In the dark days immediately following WW2, Germany and Italy were banned from participating in international motorsport on two or four wheels. The reasons were complicated: the victorious nations couldn’t stomach the thought of losing a race to competitors from a country they’d been at war with for 6 years, and immediately before the war, German and Italian factories built the fastest and most sophisticated car and motorcycles in the world. Since development of civilian vehicle designs was illegal or strongly frowned upon in several Allied countries during the war (to focus ingenuity on winning), motorsports resumed in 1946/7 as it had left off in 1939/40, with the very same machines, although supercharging was banned by the FIM for the motorcycle Grand Prix circuit, so quite a few prewar designs had to be altered for natural aspiration.Banned from international competition didn’t mean racing stopped in German and Italy, and national-level racing resumed by 1946. Freed from the FIM rules against supercharging, the same RS255 BMWs and NSU blown twins appeared on the tracks postwar, much to the fascination of the American troops occupying both countries, especially in Germany. American motorcycle fans had never seen and seldom heard about these sophisticated machines, and soldiers were gobsmacked by what they witnessed, especially if they were racers themselves on Class C machinery: rigid-framed Harley-Davidson and Indian sidevalve v-twins of 750cc.Of course, except for riders with factory connections, most would-be German or Italian racers had nothing so exotic to race! Modifying prewar or military machinery was the only viable path, and such machinery filled the grids in the years when German and Italian industries were also forbidden to build machines larger than mopeds. In Germany, the BMW R75M was a common foundation for racing, with its 750cc OHV motor placed in a civilian R51 or R66 fully sprung, lightweight chassis, and tuned up with bigger valves and carburetors, and hotter camshafts.Some home tuners took the R75M much further than mere tuning, and the most impressive example of a home-made racer with world-class performance is the little-known MFK racer, a collaboration of Franz Mohr, Kurt Friz, and Hans Kleinhenz-Schweinfurt. It’s an awesome machine, that still exists in as-raced condition in Germany, a testament to hard work and ingenuity by ordinary motorcyclists with no engineering training to speak of.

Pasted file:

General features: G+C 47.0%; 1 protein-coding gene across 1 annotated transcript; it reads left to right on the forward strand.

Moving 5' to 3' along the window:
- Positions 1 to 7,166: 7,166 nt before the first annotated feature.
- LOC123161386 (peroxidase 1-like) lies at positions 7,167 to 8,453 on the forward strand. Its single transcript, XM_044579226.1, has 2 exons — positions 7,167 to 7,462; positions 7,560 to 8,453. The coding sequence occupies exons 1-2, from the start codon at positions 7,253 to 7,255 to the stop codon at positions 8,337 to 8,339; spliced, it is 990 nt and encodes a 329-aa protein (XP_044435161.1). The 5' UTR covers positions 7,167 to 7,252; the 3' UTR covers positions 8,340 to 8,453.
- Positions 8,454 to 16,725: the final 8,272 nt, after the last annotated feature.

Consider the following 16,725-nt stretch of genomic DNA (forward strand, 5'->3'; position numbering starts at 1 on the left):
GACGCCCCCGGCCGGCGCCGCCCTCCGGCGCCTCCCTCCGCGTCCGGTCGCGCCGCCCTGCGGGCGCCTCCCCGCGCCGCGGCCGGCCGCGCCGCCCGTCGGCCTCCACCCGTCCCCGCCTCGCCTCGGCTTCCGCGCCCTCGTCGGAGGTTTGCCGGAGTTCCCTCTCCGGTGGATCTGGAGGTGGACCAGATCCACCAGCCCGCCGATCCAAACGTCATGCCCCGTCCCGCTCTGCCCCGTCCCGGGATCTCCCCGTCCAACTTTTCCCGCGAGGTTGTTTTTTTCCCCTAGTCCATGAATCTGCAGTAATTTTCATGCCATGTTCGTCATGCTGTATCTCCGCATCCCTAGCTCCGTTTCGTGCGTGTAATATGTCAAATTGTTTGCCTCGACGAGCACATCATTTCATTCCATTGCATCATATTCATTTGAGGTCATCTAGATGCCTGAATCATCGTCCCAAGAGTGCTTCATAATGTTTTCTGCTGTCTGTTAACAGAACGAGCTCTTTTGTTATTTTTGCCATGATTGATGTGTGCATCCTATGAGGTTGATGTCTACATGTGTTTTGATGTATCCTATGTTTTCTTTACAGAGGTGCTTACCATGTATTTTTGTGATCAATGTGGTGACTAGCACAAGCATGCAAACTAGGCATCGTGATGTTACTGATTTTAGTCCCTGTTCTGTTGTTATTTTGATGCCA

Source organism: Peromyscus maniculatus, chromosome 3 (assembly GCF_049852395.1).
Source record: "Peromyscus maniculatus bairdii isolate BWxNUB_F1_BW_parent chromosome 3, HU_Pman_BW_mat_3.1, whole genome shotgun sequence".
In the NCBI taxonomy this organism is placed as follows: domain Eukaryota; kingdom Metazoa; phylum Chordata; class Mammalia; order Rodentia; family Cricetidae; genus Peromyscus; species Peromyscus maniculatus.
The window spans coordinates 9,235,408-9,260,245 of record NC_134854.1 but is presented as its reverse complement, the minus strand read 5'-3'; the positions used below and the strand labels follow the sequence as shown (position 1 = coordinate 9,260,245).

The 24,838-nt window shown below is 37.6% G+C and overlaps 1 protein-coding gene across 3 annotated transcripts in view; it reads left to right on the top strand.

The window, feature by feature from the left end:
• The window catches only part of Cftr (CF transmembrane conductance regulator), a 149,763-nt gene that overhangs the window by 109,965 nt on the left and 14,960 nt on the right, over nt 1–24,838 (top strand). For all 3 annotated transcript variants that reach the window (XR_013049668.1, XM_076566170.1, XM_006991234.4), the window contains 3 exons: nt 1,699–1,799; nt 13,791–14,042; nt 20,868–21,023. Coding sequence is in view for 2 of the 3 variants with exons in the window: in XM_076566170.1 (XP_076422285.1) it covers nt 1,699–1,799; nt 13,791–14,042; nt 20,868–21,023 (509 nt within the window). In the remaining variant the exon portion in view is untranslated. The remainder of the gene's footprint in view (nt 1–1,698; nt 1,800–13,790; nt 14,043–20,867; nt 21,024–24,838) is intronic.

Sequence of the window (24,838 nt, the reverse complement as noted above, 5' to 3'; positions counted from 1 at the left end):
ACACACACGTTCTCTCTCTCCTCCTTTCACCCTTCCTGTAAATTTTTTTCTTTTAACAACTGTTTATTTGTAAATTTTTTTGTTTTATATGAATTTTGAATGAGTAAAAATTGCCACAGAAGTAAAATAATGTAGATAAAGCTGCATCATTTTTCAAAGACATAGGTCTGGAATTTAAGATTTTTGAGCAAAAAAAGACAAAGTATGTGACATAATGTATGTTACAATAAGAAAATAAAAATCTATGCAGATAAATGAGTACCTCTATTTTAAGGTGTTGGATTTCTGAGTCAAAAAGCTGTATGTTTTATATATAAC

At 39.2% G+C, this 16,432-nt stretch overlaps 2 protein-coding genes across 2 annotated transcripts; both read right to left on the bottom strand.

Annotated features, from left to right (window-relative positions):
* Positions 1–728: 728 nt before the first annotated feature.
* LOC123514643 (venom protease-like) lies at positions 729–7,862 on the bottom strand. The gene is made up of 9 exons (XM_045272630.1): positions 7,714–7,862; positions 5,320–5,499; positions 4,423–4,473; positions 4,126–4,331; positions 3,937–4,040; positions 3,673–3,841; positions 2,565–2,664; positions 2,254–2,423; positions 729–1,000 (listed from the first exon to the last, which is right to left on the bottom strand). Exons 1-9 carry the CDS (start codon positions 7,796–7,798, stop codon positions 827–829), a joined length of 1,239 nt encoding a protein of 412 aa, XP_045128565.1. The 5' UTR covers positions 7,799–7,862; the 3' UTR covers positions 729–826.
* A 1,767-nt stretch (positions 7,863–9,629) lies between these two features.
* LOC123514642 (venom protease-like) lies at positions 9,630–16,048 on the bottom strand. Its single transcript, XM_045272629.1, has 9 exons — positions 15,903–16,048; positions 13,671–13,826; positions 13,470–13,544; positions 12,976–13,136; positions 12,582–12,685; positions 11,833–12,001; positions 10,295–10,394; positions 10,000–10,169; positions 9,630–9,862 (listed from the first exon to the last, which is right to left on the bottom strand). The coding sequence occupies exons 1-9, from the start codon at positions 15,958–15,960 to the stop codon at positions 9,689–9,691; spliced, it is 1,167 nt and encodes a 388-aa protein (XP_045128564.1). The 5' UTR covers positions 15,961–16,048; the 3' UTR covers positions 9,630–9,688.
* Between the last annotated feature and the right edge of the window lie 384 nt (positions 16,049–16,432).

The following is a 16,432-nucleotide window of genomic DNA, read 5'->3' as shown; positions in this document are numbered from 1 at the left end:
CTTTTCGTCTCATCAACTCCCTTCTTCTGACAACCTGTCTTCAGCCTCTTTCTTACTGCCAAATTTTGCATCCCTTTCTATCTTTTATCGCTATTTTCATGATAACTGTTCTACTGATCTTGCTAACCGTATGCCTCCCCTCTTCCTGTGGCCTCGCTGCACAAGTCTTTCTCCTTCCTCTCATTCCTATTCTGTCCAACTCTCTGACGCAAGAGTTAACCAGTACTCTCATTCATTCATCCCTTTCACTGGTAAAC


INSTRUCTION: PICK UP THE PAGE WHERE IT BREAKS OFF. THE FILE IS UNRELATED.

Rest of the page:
Franz Mohr was interviewed in a German magazine in 1949 about his fantastic creation:
“After the end of the racing season in 1947, during which I drove a refurbished BMW R75M engine in its original Wehrmacht frame, I came up with the idea to convert this engine into a overhead camshaft motor. Thanks to the energetic support of the well-known racing driver Kurt Fuglein, the financial basis for such a project was established.
In December 1947 I began, as a professional motor mechanic, on a primitive drawing board, the sketching and designing of our MFK motor. The basis was the old BMW R75M engine, whose crankcase and crankshaft were carried over to our project. The central idea was to use everything that could be used somehow, in order to keep the costs – which started out huge anyway – as low as possible. The camshaft of the R75 engine was not used; instead, a camshaft with adjustable cams was placed in each cylinder head, driven by bevel gears, a drive shaft and corresponding pieces. At the same time a gear oil pump was coupled with cylinder head, for each individual cam to lubricate the cylinder head via a pressurized system with fresh oil. The motor oil was cooled by an oil radiator, in a continuous system with the crankshaft, bearings, cylinders, cam drive shafts and cylinder heads.The parts required for all this have been produced in my little workshop, and also the machine shop of Hans Kleinhenz-Schweinfurt, a pure master of his trade and pure idealist of motorsport, who works with painstaking craftsmanship.
New parts included two new crankshaft drive housings, screwed to the former magneto shaft; two camshafts connected to the crankshaft by two shafts; four special gray cast iron cylinders with four large square-threaded cylinder head bolts; 4 cylinder heads and valve covers, for which first models were made; 8 rocker arms; the associated axles, bearing housings, valves, and camshafts. The cams, made by hand, had to be ground one degree at a time, since no cam grinder was available for us; 8 output housing for the conical shafts and their bearings, lock nuts, protective tubes with rubber rings for oil seals.